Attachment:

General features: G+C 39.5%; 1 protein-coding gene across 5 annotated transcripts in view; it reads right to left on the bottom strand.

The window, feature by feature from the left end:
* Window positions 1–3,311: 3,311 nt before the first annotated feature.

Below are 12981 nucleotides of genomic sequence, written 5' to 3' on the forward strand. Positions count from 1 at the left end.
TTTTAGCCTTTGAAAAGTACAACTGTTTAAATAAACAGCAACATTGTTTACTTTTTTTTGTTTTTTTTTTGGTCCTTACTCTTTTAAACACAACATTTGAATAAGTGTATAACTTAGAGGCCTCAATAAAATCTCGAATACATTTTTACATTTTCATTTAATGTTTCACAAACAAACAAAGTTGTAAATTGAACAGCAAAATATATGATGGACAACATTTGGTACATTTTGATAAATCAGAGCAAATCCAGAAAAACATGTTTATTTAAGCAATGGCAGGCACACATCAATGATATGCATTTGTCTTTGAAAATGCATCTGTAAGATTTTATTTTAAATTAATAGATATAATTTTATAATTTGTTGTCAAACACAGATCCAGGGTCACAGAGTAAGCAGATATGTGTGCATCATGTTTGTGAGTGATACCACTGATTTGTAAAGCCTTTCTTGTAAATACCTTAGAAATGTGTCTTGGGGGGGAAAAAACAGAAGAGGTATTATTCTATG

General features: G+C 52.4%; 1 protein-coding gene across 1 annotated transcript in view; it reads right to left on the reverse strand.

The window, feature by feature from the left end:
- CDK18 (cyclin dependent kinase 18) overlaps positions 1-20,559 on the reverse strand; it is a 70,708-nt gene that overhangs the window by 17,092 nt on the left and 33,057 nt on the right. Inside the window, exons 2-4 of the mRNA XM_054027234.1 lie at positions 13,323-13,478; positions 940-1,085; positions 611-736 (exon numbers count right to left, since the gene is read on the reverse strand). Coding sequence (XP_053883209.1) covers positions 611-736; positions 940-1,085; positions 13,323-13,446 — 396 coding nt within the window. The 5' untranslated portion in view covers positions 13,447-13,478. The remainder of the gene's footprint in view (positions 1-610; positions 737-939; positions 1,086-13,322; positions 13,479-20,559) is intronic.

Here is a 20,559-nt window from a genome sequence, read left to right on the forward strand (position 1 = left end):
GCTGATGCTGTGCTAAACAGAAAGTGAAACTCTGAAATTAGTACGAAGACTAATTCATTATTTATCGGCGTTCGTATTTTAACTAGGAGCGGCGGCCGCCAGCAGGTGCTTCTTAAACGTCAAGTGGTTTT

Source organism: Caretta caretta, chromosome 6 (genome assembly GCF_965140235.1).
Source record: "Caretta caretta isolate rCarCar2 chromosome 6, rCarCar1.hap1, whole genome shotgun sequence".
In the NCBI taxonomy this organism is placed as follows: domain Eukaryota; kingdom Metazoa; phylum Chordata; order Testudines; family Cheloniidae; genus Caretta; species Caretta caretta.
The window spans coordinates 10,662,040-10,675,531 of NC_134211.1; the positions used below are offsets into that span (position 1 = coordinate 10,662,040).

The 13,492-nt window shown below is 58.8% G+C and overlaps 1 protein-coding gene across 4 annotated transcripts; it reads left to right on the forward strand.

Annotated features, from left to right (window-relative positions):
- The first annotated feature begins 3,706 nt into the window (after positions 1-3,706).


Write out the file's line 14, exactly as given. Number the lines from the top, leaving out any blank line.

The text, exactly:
The window spans coordinates 10,662,040-10,675,531 of NC_134211.1; the positions used below are offsets into that span (position 1 = coordinate 10,662,040).